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Saturday, December 23, 2017

“Sex for fish”

URI environmental researcher honored by YWCA of Rhode Island
Elin Torell with women in Zanzibar
Elin Torell, director of international programs for the
Coastal Resources Center, with women in Zanzibar celebrating
the opening of a savings and credit cooperative.
Photo courtesy of Elin Torell.
Elin Torell first heard about women in Tanzania exchanging their bodies for a supply of fish when she was researching small fisheries in East Africa. It’s called “sex for fish,” or, in some countries, “jaboya.”

“Women would go to the boats to buy fish, and the fishermen would demand sex before selling any fish,” says Torell. “It’s a kind of blackmail. That was a real eye-opener for me.”

More often than not, the women complied because they had no choice: Cleaning the fish and then selling them in the market was their only source of income.

As an environmental researcher at the University of Rhode Island and an international expert on gender roles in small-scale fisheries, Torell is determined to stop that abusive practice and other behaviors that demean women working in fisheries in East and West Africa.

The world is taking notice. Torell recently received a Woman of Achievement Award from the YWCA of Rhode Island for her groundbreaking work, joining 10 other local women for their accomplishments in industry, culture and public service. 

Director of International Programs for the Coastal Resources Center at the Graduate School of Oceanography, Torell was singled out for her gender equity research on the African continent.

“I was thrilled with the honor,” said the 47-year-old South Kingstown resident and mother of three. “It validates more than two decades of work researching how women can take on a greater role in fisheries management throughout the world.”

Born in Gothenburg, Sweden, Torell credits her uncle, a fisheries expert based in Bangkok, with nurturing her passion for the ocean and coastal issues. 

After studying aquaculture development in Vietnam for her master’s degree at the University of Gothenburg, she landed at the Coastal Resources Center on URI’s Bay Campus for a fellowship, intending to stay one year. 

That visit turned into 20 years. Along the way, she earned her Ph.D. in environmental studies from Antioch University and discovered her life’s purpose.

She took her first trip to Tanzania in 1998 to study local fisheries, and soon realized that entrenched and oppressive social systems were holding women back. “I saw a need to address the broader issues—health, family planning, gender and jobs,” she said. “To me, it was the right thing to do. You have to take a holistic approach to bring about change, otherwise you’re not going to succeed in your conservation efforts.”

Funded by grants from the United States Agency for International Development and private foundations, Torell has visited countries in East and West Africa at least 100 times in the last two decades, working with governments and nonprofit organizations to better the economic and social lives of women and their families.

In Tanzania and Ghana, she improved women’s access to savings and credit. Women in small coastal communities have trouble getting credit for entrepreneurial ventures.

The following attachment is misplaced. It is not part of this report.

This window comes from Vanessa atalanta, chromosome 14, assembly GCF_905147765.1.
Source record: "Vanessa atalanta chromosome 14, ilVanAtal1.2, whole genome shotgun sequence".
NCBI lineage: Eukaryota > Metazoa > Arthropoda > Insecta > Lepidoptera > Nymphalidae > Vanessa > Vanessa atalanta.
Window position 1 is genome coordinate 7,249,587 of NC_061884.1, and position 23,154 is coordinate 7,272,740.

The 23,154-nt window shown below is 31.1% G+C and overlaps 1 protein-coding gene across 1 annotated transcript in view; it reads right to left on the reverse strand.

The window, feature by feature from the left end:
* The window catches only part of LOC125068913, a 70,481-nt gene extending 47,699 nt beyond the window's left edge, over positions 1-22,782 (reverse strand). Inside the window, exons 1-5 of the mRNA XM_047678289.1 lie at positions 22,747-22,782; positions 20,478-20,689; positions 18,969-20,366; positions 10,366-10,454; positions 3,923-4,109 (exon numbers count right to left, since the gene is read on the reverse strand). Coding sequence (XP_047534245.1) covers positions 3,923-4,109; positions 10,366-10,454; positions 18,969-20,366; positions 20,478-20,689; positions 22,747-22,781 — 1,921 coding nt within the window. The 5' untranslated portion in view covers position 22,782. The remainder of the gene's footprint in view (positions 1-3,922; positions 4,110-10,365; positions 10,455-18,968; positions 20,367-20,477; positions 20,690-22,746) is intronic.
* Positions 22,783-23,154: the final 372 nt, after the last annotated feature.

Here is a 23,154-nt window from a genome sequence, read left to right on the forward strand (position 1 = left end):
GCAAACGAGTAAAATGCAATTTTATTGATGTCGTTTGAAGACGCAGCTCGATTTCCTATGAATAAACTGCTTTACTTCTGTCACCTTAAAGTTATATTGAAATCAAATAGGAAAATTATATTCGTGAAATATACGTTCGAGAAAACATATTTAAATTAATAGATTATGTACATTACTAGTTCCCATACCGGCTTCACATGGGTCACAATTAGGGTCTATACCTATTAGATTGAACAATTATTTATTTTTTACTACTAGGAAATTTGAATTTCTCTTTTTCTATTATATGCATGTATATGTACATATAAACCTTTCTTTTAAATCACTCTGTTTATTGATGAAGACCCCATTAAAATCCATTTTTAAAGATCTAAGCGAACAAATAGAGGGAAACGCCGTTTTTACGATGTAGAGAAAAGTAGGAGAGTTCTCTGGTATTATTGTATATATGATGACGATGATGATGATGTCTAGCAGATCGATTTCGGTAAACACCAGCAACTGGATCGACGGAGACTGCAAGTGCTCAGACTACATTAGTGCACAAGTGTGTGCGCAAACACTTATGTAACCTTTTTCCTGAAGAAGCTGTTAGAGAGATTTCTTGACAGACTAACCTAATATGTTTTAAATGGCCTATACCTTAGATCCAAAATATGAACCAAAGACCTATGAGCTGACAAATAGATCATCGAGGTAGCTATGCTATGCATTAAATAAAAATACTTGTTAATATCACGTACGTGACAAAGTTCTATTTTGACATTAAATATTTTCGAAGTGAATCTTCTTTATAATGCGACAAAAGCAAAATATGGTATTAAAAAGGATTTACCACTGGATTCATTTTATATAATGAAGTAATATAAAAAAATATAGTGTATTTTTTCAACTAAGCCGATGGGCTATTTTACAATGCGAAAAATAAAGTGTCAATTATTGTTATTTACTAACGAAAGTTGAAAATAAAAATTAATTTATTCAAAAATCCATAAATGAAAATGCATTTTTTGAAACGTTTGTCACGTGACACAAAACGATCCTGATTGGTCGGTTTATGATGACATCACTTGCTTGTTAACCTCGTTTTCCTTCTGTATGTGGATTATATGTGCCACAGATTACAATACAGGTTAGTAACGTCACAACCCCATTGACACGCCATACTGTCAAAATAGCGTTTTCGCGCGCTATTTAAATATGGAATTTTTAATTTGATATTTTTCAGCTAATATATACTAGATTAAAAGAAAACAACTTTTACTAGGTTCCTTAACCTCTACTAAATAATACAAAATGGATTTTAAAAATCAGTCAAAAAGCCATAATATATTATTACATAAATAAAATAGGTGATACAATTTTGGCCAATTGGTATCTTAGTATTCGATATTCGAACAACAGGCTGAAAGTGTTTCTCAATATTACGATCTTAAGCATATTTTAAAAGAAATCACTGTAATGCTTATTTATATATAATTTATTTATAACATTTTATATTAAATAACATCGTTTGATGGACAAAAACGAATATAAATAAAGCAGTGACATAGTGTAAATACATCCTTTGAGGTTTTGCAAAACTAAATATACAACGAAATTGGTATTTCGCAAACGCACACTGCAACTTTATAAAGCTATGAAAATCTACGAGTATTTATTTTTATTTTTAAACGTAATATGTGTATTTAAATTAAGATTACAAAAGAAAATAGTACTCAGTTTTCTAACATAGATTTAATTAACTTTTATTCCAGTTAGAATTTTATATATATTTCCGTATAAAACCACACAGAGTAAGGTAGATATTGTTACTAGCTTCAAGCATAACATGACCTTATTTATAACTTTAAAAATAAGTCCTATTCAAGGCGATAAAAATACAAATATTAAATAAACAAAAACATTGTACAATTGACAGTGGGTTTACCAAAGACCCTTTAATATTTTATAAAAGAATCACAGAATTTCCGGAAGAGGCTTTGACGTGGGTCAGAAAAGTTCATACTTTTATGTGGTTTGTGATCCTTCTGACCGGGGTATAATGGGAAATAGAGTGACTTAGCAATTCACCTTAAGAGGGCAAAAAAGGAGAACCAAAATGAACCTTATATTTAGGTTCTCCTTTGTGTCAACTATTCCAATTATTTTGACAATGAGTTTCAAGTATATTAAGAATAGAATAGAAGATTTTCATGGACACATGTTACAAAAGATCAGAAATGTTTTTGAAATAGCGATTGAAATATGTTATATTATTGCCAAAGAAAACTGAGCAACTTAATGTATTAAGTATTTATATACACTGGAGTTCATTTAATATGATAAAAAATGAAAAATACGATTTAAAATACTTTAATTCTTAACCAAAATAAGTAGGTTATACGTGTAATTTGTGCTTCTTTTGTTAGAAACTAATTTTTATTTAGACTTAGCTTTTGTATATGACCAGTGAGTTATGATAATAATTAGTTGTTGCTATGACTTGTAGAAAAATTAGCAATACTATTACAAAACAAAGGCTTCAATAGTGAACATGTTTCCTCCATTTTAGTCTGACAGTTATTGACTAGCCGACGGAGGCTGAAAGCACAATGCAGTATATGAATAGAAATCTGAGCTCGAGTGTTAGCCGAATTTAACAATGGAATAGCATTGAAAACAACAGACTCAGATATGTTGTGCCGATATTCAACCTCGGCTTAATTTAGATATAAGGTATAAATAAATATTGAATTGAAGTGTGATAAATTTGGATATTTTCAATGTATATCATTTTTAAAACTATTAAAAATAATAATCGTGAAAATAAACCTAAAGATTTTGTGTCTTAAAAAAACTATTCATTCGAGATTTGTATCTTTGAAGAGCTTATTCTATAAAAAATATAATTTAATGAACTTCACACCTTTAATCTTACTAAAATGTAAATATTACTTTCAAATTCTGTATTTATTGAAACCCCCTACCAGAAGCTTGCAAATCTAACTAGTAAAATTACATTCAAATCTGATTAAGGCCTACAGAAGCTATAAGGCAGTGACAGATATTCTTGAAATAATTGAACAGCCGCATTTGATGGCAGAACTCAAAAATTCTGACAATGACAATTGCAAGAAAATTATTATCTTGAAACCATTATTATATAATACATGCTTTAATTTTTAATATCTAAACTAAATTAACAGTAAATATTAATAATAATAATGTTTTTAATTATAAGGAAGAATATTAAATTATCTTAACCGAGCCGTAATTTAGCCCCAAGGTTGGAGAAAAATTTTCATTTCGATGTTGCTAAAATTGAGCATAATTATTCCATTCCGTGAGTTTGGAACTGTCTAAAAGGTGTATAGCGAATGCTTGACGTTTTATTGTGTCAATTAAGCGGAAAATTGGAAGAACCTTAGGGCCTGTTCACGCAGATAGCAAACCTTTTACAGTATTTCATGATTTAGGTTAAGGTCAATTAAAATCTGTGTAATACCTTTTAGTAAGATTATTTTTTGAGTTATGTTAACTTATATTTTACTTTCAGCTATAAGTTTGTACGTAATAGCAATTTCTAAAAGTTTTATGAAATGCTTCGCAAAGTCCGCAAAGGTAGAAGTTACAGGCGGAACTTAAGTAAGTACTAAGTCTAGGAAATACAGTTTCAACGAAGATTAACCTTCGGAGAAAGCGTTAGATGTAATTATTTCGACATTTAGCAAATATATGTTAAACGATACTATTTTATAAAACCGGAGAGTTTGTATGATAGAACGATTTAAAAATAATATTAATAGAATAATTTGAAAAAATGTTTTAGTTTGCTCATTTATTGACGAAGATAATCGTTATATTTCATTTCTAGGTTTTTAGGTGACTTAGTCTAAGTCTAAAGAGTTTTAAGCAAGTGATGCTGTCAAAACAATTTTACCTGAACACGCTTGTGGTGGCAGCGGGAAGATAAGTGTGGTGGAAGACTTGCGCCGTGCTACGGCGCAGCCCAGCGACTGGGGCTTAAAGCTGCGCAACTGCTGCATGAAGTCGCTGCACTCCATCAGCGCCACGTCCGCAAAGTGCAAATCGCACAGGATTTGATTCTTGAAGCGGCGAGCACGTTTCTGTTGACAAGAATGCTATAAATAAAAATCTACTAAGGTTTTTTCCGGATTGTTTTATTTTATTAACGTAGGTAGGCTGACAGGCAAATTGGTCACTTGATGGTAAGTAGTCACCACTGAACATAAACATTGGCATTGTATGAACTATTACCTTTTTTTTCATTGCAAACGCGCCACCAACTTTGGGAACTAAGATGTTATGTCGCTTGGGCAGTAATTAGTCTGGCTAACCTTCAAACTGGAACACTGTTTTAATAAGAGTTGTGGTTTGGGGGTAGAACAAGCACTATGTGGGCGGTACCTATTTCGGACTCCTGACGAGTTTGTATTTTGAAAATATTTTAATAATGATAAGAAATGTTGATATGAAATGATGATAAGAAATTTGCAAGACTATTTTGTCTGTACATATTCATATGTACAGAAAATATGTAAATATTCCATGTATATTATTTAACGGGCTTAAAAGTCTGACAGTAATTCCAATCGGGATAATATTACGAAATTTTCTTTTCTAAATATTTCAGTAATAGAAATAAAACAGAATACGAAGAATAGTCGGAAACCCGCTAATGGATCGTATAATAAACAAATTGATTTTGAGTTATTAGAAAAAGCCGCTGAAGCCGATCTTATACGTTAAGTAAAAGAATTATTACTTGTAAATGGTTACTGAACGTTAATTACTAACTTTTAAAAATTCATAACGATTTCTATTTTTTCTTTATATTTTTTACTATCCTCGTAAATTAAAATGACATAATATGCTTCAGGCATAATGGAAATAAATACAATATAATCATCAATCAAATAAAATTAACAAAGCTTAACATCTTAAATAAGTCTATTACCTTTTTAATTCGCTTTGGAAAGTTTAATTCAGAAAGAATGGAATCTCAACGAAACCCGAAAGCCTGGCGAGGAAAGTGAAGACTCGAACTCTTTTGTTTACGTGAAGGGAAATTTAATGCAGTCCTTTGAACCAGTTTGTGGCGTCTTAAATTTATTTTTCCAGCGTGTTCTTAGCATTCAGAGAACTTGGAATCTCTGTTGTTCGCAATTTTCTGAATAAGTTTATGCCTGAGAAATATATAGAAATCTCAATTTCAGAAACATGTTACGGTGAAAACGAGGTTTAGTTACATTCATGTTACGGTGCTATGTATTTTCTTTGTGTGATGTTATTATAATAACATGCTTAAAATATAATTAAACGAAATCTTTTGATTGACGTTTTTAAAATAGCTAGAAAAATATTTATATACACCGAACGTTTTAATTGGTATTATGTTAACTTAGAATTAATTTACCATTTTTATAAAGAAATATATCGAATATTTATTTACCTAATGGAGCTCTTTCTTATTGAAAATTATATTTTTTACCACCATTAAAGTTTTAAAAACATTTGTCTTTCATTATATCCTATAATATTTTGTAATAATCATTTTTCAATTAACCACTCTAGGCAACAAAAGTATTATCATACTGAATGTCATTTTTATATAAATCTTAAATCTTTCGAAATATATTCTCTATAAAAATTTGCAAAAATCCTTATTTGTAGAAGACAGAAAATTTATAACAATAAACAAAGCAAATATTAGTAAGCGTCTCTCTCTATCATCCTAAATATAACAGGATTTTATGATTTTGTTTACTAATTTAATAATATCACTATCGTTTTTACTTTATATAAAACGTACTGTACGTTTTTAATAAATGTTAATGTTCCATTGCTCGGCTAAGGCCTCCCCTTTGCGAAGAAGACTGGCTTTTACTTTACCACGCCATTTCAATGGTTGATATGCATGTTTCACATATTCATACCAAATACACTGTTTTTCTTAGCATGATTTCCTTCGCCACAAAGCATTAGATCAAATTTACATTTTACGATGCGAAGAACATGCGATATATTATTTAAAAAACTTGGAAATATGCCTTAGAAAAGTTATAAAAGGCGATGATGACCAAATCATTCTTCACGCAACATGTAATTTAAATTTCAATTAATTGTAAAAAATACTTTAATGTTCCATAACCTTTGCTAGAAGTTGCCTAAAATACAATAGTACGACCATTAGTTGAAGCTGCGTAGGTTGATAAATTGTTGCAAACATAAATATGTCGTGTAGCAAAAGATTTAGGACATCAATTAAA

Their sources of credit are money lenders and traders who charge excessively high interest rates. Torell established savings and credit cooperatives to help women start businesses involving fish processing, seaweed farming, beekeeping, baking and restaurants.

Also in Tanzania, Torell strengthened the roles of women and other vulnerable groups, including orphans and people living with HIV/AIDS. At public events, she talked about how to protect girls from early and forced marriages, rape, domestic violence, early pregnancy, and even sex-for-fish encounters. She also worked to prevent HIV/AIDS by encouraging condom use, and she recruited residents to provide better access to family planning.

In Tanzania, Ghana and the Gambia, Torell inspired more women to get involved in fisheries management. Women earn money from oysters and other bivalves living among mangroves along the shore. 

The oysters are an important source of protein and food, but the management of these resources is typically not part of fisheries management. The areas are called “silent fisheries” because they are off the radar of local fisheries managers.

Torell helped women gain access rights to these fishing regions so they could preserve them for future generations. She also trained women how to increase their income by improving the value of the oysters they collected. In Tanzania, for example, she supported pearl farming and jewelry making from discarded oyster shells.

“It’s hard to make change but when it happens it’s incredibly rewarding,” she said. “And that’s why I do the work. I’m always moved when I see women gain more self-esteem through good work and become leaders in their communities. Those women, in turn, inspire and reveal to other women that there are options in life.”

Torell will return to Malawi in southeastern Africa in the spring to do a follow-up study on a Coastal Resources Center program to improve the local fishing economy. She will also turn her attention to another part of the world that could use guidance on gender equity issues in fisheries management: Central America, specifically, Nicaragua, Honduras, El Salvador and Guatemala.

“This is a new continent for me, and I’m very excited about the possibilities,” Torell said. “We’re eager to continue to make life better for people throughout the world.”